Before the 1971 war, West Pakistan was in a frenzy from a propaganda campaign of “Crush India” and “Hang Mujib”. General Niazi’s surrender to General Arora in Dhaka Stadium ~ causing 90,000 PoWs whom India then protected from Bangladeshi revenge ~ shocked Pakistan and shattered the self-image of its Army. ZA Bhutto was the only populist politician of the country ever, and his few years held vanishing promise of a normal political agenda (no matter how economically misguided) finally arising. But Bhutto suppressed the new Baloch revolt with the Shah of Iran’s military help; at the same time he failed to protect his own back against Zia ul Haq’s coup, leading to his judicial murder in 1979. Zia tried to rebuild the Army’s shattered esprit de corps the only way he knew how, which was by indoctrinating the Punjabi officer corps with Sunni dogmatism. This coincided with the Afghan civil war, influx of refugees, and US-Saudi-Chinese plan to defeat the USSR. Pakistan’s super-elite in their comprador role were happy to allow themselves to be used again and be hung out to dry afterwards.
All normal branches of Pakistan’s polity, like the electorate,press, political parties, Legislature and Judiciary, have remained at best in ill-formed inchoate states of being. The economy remains, like India’s, one fed on endless deficit finance paid for by unlimited printing of inconvertible paper money, though Pakistan has had relatively more labour emigration and much less foreign investment and technological progress than India. Both are wracked by corruption, poverty, ignorance and superstition.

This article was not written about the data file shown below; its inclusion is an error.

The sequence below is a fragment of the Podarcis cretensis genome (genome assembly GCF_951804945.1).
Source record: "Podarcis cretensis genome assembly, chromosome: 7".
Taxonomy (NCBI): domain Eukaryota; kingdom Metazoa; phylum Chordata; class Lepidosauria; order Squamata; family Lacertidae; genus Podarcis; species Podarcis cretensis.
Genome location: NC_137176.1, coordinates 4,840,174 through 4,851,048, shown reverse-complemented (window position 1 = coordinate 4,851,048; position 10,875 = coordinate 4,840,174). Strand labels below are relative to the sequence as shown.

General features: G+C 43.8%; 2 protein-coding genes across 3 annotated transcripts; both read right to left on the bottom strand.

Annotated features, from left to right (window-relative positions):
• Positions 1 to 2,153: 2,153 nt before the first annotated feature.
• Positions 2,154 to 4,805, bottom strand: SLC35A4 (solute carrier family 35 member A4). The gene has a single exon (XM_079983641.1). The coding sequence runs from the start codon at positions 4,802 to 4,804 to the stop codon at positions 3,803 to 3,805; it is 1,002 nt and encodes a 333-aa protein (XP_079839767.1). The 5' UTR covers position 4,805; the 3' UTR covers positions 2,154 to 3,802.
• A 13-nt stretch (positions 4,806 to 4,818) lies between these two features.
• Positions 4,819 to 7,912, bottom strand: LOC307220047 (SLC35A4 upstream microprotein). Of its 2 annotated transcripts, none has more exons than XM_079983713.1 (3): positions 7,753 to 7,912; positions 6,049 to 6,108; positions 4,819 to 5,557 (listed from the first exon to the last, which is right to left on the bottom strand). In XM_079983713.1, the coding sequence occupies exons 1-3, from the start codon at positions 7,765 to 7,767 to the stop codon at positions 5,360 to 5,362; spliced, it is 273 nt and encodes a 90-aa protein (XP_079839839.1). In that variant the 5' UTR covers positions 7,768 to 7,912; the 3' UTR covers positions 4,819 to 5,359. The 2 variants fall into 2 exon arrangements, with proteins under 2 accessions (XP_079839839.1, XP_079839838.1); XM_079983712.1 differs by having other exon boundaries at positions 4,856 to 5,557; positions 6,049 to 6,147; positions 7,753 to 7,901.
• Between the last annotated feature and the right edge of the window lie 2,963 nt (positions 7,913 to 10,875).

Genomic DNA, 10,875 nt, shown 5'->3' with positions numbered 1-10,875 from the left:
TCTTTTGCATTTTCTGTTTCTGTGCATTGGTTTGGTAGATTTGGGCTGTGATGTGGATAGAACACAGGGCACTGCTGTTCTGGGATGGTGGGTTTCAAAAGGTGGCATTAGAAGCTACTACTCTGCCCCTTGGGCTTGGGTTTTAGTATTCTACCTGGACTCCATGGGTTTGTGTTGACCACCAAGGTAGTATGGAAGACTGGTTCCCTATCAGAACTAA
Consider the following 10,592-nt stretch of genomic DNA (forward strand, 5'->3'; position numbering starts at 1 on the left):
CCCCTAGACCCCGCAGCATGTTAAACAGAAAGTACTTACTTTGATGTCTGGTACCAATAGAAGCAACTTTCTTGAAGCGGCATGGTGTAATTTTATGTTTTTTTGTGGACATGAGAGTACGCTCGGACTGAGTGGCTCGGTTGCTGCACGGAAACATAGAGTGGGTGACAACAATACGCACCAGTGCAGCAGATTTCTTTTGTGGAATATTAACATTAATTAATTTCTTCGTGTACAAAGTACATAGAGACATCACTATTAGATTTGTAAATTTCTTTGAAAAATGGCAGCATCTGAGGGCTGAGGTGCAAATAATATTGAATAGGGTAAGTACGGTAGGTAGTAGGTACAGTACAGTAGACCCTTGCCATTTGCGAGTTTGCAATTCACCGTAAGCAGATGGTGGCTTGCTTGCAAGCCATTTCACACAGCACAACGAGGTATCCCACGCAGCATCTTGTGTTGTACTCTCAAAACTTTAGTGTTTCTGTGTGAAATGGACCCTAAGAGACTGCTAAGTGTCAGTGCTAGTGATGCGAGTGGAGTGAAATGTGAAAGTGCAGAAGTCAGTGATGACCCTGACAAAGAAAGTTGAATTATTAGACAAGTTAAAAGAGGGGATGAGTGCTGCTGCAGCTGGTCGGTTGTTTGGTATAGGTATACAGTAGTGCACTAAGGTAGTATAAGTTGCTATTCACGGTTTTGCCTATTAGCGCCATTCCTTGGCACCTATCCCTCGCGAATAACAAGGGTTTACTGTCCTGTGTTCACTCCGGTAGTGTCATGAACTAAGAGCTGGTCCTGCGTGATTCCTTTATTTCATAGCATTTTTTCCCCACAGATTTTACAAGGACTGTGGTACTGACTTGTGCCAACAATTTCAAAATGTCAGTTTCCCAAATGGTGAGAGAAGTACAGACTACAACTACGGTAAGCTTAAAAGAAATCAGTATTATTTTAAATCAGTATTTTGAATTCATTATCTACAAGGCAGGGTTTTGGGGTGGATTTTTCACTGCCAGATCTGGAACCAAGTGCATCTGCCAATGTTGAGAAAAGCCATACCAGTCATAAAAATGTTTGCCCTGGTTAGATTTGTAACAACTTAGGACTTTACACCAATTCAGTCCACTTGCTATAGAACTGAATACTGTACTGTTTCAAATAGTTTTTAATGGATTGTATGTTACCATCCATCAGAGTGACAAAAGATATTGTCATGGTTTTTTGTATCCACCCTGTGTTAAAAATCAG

Over half a century, the military has acquired vast economic and political interests and agendas, on pretext of protecting Pakistan from India or gaining “Kashmeer” for it. With few and noble exceptions, academics, politicians and journalists have remained timid in face of fascistic State-power with its militarist/Islamist ideology ~ causing a transferance of the people’s anger and frustration onto an easier target, namely ourselves in India. Anti-Indianism (especially over J&K) remains the sole unifying factor of Pakistan’s super-elite, regardless of what history’s objective facts may have to say. Much political courage and understanding will be needed for that to be reversed.
All countries hunger for genuine national heroes who take upon themselves individual risks on behalf of ordinary people. Wali Khan stood up to his father’s jailors, and young Benazir of 1980s vintage to her father’s executioner. But Pakistan has had few such heroes,certainly none among its bemedalled generals. Why AQ Khan is seen as a hero is because he at least took some personal risks, and finally brought Pakistan a kind of respect and independence in the world with his Bomb.
November 6, 2005 — drsubrotoroy
On Hindus and Muslims
First published in The Statesman, Perspective Page, Nov 6 2005